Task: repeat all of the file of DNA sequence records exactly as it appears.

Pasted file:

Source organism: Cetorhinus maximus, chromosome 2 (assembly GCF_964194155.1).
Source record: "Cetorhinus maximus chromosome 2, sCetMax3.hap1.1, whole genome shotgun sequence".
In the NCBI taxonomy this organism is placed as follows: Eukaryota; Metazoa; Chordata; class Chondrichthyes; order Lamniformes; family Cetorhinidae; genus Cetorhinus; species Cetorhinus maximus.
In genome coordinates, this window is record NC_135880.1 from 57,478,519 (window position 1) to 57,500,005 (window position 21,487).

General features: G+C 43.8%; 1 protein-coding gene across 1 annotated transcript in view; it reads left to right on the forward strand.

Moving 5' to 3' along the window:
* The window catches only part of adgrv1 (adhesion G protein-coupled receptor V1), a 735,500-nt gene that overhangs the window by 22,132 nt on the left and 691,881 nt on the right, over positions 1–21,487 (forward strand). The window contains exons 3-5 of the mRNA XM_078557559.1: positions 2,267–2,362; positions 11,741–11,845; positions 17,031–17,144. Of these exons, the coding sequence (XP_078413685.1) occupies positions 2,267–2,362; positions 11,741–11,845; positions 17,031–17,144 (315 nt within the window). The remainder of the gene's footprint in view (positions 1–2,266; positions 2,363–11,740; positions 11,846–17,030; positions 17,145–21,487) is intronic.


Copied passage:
Source organism: Cetorhinus maximus, chromosome 2 (assembly GCF_964194155.1).
Source record: "Cetorhinus maximus chromosome 2, sCetMax3.hap1.1, whole genome shotgun sequence".
In the NCBI taxonomy this organism is placed as follows: Eukaryota; Metazoa; Chordata; class Chondrichthyes; order Lamniformes; family Cetorhinidae; genus Cetorhinus; species Cetorhinus maximus.
In genome coordinates, this window is record NC_135880.1 from 57,478,519 (window position 1) to 57,500,005 (window position 21,487).

General features: G+C 43.8%; 1 protein-coding gene across 1 annotated transcript in view; it reads left to right on the forward strand.

Moving 5' to 3' along the window:
* The window catches only part of adgrv1 (adhesion G protein-coupled receptor V1), a 735,500-nt gene that overhangs the window by 22,132 nt on the left and 691,881 nt on the right, over positions 1–21,487 (forward strand). The window contains exons 3-5 of the mRNA XM_078557559.1: positions 2,267–2,362; positions 11,741–11,845; positions 17,031–17,144. Of these exons, the coding sequence (XP_078413685.1) occupies positions 2,267–2,362; positions 11,741–11,845; positions 17,031–17,144 (315 nt within the window). The remainder of the gene's footprint in view (positions 1–2,266; positions 2,363–11,740; positions 11,846–17,030; positions 17,145–21,487) is intronic.